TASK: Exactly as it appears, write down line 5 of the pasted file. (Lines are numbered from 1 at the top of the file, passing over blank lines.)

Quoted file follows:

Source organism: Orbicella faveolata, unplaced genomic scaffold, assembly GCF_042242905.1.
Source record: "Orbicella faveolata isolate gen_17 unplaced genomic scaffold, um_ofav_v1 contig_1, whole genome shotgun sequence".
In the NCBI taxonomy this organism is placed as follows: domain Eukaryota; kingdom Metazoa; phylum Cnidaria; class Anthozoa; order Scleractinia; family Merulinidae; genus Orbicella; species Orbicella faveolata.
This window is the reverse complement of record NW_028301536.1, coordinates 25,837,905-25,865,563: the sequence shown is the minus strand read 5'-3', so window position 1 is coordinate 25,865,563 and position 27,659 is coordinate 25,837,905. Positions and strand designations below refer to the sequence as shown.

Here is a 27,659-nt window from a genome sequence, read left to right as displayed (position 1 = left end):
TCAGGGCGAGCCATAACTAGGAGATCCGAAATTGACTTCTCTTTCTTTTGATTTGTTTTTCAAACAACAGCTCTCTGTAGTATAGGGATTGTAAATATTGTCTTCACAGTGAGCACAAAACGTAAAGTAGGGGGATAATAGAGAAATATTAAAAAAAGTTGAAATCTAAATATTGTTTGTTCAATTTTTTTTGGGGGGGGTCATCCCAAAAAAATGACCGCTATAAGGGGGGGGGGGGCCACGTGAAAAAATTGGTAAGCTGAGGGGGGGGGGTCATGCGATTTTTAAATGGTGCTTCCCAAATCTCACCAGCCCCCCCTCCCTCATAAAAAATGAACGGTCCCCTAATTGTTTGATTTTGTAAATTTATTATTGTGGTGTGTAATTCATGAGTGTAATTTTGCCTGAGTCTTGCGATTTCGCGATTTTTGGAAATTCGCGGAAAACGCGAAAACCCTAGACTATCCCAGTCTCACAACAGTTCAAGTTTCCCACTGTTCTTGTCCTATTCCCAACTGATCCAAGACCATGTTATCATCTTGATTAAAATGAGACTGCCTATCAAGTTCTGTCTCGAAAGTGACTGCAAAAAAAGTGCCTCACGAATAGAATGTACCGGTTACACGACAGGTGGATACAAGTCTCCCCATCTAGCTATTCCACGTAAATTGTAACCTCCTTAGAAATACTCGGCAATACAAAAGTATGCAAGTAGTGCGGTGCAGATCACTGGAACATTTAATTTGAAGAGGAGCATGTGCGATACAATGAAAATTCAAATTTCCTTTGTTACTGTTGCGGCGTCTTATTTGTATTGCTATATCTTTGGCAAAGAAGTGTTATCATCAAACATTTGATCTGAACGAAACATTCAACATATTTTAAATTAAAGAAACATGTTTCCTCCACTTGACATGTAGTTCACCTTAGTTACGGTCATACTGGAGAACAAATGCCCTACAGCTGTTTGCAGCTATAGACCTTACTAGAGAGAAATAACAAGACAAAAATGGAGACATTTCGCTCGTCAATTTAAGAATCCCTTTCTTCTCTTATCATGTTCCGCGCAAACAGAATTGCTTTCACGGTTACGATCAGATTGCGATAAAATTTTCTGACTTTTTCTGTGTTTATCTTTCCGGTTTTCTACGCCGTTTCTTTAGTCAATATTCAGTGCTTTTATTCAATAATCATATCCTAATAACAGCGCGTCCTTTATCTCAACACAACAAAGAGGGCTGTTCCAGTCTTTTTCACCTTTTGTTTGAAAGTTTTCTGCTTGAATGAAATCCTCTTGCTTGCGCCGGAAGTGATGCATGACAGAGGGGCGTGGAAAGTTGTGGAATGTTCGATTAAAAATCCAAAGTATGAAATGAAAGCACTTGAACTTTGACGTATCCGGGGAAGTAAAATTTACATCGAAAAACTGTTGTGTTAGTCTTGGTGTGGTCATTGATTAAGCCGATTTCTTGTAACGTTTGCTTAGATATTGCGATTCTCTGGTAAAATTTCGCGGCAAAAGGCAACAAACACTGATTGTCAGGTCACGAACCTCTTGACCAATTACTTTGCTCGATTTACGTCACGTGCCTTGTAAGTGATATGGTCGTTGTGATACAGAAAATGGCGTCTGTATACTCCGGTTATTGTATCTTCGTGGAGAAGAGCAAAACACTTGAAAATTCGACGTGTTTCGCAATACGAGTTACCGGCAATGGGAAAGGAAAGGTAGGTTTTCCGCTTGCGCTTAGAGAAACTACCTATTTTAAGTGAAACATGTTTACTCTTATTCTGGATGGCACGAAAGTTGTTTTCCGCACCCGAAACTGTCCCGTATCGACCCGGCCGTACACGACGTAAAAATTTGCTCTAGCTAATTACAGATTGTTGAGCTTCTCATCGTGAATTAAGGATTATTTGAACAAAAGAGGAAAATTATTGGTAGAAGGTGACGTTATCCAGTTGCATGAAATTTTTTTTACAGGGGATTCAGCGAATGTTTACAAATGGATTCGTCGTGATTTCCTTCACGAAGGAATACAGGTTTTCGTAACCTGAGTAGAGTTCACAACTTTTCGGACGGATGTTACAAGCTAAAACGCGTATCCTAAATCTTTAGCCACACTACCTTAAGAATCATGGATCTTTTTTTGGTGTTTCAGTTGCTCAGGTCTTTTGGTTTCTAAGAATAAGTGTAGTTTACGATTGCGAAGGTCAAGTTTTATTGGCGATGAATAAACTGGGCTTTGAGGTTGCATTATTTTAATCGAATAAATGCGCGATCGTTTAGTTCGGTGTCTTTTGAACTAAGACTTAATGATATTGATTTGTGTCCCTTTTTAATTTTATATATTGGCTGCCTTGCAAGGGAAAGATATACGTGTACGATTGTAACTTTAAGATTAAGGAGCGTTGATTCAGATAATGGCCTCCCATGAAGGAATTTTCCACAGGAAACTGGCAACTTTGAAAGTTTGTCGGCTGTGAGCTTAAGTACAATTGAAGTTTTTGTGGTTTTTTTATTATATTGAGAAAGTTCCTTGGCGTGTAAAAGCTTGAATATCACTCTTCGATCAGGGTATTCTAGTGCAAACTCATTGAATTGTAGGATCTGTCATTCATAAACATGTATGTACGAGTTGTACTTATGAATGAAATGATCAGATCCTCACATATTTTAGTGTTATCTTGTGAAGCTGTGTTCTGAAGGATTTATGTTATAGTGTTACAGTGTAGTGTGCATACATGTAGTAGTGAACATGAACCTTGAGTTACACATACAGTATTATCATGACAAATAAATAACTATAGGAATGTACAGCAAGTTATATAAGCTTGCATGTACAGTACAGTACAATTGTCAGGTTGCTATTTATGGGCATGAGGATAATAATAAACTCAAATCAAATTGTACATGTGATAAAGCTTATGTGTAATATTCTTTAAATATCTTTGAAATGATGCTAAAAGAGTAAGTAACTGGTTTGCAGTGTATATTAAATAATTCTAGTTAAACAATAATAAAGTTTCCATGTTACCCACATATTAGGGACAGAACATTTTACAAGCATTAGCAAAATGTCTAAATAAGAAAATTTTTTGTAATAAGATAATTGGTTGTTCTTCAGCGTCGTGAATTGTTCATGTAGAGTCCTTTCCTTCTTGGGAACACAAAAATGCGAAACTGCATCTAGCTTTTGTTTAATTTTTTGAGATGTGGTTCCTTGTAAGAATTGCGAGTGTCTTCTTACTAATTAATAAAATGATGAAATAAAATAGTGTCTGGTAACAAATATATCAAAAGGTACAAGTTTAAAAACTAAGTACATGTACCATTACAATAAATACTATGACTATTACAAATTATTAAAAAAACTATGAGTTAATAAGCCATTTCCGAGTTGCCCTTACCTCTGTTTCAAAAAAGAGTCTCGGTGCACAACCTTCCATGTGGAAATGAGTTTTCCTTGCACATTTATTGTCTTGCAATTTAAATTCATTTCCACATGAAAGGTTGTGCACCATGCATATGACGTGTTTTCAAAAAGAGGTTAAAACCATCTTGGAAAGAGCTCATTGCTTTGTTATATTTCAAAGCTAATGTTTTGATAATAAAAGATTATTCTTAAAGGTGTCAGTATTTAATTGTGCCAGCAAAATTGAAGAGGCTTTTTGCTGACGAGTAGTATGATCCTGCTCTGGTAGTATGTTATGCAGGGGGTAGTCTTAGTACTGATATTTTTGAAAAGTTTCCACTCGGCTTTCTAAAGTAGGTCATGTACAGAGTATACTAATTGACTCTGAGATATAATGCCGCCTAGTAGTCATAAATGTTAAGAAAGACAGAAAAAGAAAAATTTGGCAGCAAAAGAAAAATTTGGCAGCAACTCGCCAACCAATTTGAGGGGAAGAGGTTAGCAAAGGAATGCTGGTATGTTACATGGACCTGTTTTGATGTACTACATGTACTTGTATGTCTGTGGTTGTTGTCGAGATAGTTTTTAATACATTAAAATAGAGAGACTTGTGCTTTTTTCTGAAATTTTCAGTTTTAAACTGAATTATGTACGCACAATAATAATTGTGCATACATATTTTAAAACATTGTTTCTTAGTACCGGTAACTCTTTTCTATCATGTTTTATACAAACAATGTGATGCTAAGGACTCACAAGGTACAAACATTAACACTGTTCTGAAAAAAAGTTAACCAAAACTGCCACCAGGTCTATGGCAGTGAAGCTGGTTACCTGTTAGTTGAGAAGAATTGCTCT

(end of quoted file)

Here is a 27,659-nt window from a genome sequence, read left to right as displayed (position 1 = left end):